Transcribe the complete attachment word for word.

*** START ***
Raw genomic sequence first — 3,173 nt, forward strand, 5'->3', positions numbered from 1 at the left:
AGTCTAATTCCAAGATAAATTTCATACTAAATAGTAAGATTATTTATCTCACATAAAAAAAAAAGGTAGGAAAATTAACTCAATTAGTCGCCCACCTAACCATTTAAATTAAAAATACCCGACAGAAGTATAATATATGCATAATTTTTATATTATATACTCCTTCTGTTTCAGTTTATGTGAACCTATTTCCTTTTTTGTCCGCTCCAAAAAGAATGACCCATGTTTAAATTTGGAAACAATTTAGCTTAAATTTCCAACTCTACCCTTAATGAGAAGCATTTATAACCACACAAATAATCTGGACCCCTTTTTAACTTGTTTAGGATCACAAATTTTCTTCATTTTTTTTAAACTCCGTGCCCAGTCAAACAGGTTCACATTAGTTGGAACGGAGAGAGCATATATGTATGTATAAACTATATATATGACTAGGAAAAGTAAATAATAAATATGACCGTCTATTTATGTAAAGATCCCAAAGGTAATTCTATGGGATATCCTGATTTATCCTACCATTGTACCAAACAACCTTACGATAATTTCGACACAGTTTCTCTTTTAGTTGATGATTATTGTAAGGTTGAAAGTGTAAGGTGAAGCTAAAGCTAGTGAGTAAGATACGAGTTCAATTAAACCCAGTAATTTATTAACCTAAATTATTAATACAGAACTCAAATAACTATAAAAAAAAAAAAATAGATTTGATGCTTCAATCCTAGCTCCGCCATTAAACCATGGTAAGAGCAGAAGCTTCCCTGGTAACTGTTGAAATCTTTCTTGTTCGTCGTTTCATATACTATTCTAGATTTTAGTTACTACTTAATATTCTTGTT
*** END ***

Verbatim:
Raw genomic sequence first — 3,173 nt, forward strand, 5'->3', positions numbered from 1 at the left:
AGTCTAATTCCAAGATAAATTTCATACTAAATAGTAAGATTATTTATCTCACATAAAAAAAAAAGGTAGGAAAATTAACTCAATTAGTCGCCCACCTAACCATTTAAATTAAAAATACCCGACAGAAGTATAATATATGCATAATTTTTATATTATATACTCCTTCTGTTTCAGTTTATGTGAACCTATTTCCTTTTTTGTCCGCTCCAAAAAGAATGACCCATGTTTAAATTTGGAAACAATTTAGCTTAAATTTCCAACTCTACCCTTAATGAGAAGCATTTATAACCACACAAATAATCTGGACCCCTTTTTAACTTGTTTAGGATCACAAATTTTCTTCATTTTTTTTAAACTCCGTGCCCAGTCAAACAGGTTCACATTAGTTGGAACGGAGAGAGCATATATGTATGTATAAACTATATATATGACTAGGAAAAGTAAATAATAAATATGACCGTCTATTTATGTAAAGATCCCAAAGGTAATTCTATGGGATATCCTGATTTATCCTACCATTGTACCAAACAACCTTACGATAATTTCGACACAGTTTCTCTTTTAGTTGATGATTATTGTAAGGTTGAAAGTGTAAGGTGAAGCTAAAGCTAGTGAGTAAGATACGAGTTCAATTAAACCCAGTAATTTATTAACCTAAATTATTAATACAGAACTCAAATAACTATAAAAAAAAAAAAATAGATTTGATGCTTCAATCCTAGCTCCGCCATTAAACCATGGTAAGAGCAGAAGCTTCCCTGGTAACTGTTGAAATCTTTCTTGTTCGTCGTTTCATATACTATTCTAGATTTTAGTTACTACTTAATATTCTTGTT